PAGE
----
Canada to play Sweden for gold at hockey worlds
Canada's players celebrate a goal by Canada's Ryan O'Reilly, no.90 center background, at the Ice Hockey World Championships semifinal match between Canada and Russia in the LANXESS arena in Cologne, Germany, Saturday, May 20, 2017. (AP Photo/Petr David Josek)
Carol Schram, The Canadian Press
Published Saturday, May 20, 2017 11:50AM EDT
Last Updated Sunday, May 21, 2017 10:36AM EDT
COLOGNE, Germany -- Trailing by two goals with 20 minutes to play, the mood was tense in the Canadian locker-room on Saturday at the world hockey championship. A light-hearted comment helped the two-time defending champions refocus and it paid off with a 4-2 comeback victory over Russia.
"When we walked into the room, there was a little tension," said Canada coach Jon Cooper. "Then somebody blurted out, 'It's OK boys. We've got 'em right where we want 'em.' It calmed the whole room down.
"We took a breath in the locker-room and went out and scored a power-play goal (right away). Right then you could see the weight go off their shoulders. Then we played a heck of a third."
The Canadians scored three more unanswered goals at Lanxess Arena to secure a berth in the gold-medal game. They will go for a third straight title Sunday against Sweden, a 4-1 winner over Finland in the other semifinal.
Russia will play Finland for the bronze.
Canada outshot Russia 19-4 in the final period and kept consistent pressure on netminder Andrei Vasilevskiy. Mark Scheifele halved the Russian lead 17 seconds into the frame and Nate MacKinnon tied it with 4:53 left to play.
Ryan O'Reilly scored the go-ahead goal with 3:02 remaining and Sean Couturier iced it with an empty-net goal with 67 seconds left.
"I think in the (second) intermission, we focused on getting a spark," said O'Reilly. "We needed something to get us going, whether it was a couple of good chances or scoring a goal."
Evgeny Kuznetsov put Russia on the board at 12:16 of the second period when he beat Canadian goalie Calvin Pickard after a pretty passing play. It was the first time in the tournament that Canada failed to score the opening goal.
Nikita Gusev made it 2-0 at 14:50 after another tic-tac-toe effort in the Canada zone. He actually fanned on the shot but it still fluttered past Pickard.
"The first period was more of a feeling-out process," said Canadian forward Wayne Simmonds. "Second period -- that wasn't us. We wanted to show what we could really do. I thought the third period illustrated that."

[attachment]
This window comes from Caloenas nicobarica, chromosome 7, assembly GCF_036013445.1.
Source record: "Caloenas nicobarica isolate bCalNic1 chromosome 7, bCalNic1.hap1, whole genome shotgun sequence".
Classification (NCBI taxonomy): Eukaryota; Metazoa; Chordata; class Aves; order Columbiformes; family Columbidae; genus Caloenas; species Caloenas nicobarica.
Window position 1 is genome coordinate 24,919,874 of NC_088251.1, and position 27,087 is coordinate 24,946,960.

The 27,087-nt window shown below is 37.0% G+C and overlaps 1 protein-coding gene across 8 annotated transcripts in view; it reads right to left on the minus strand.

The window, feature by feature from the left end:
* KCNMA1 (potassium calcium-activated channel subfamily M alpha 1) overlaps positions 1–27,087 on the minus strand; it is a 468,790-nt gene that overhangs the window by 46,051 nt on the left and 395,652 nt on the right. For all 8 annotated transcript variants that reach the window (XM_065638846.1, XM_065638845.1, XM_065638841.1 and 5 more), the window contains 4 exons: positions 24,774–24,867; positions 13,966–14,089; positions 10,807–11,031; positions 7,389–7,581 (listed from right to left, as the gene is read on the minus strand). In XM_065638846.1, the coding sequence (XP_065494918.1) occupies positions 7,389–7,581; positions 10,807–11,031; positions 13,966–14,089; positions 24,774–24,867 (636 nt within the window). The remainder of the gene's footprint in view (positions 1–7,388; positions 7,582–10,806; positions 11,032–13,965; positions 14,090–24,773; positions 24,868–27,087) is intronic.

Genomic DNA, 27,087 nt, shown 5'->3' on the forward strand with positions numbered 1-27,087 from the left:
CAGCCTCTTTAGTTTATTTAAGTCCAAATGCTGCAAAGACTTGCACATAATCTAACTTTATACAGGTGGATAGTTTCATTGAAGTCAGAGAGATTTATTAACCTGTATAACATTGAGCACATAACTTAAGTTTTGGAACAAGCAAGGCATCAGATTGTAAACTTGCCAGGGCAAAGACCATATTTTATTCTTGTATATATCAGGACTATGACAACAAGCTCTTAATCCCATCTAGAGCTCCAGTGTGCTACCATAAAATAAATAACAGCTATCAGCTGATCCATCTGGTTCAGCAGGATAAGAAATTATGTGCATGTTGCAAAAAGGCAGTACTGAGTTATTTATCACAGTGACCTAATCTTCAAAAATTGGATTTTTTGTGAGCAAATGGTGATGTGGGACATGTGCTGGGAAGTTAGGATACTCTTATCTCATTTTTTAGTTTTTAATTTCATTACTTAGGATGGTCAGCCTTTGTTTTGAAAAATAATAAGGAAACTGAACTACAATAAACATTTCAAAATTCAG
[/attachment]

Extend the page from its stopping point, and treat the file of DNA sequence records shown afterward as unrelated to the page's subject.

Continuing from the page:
In the third, MacKinnon set up a power-play goal by feeding the puck through to a wide-open Scheifele in the slot, who one-timed it over Vasilevskiy's glove hand.
"Suddenly it was a different game," Russian forward Artemi Panarin said of Canada's first goal. "We got nervous, and that's why we lost."
MacKinnon tied the game when he swept the puck in by the goalfront and O'Reilly banged in a loose puck moments later. O'Reilly then delivered a long pass to Couturier for the empty-netter that sealed the win.
"I've been extremely fortunate as a coach to be able to coach in the National Hockey League and be able to coach in the Stanley Cup final," said Cooper, who's coaching Canada for the first time. "That was one of the greatest hockey games I've ever been a part of.
"I thought every single Russian player played as hard as they possibly could, just as every Canadian player (did). When you're playing as hard as you can, that's all you can really ask from the guys."
Canada outshot Russia 38-28 overall.
"I don't think there was one goal in that game that was a bad goal," Cooper added. "The goalies all made the saves they had to and really good players beat them. That's why it was a good hockey game."
Canada hasn't won three straight gold medals at this event since the early 1950s. The Czech Republic was the last team to three-peat (1999-2001).
"This is a big win for us but we're not done yet," said O'Reilly, who helped Canada win gold in Prague in 2015 and in Moscow last year. "We've got a lot of work left."
The Canadians are bidding to match the 27 titles won by Russia or the Soviet Union. Sweden won its ninth and last title in 2013.
Sweden got off to a great start when Nicklas Backstrom set up Alexander Edler inside the first two minutes before Joonas Kemppainen equalized for Finland.
The Swedes made the most of penalties to go ahead in a bad-tempered second period. Valtteri Filppula went off for tripping and John Klingberg scored straight away on the power play, before William Nylander made the most of another with another Backstrom assist.
The second period ended in a brawl and both teams had players penalized for roughing.
Finland pushed hard in the final period but Joakim Nordstrom sealed it with six minutes remaining.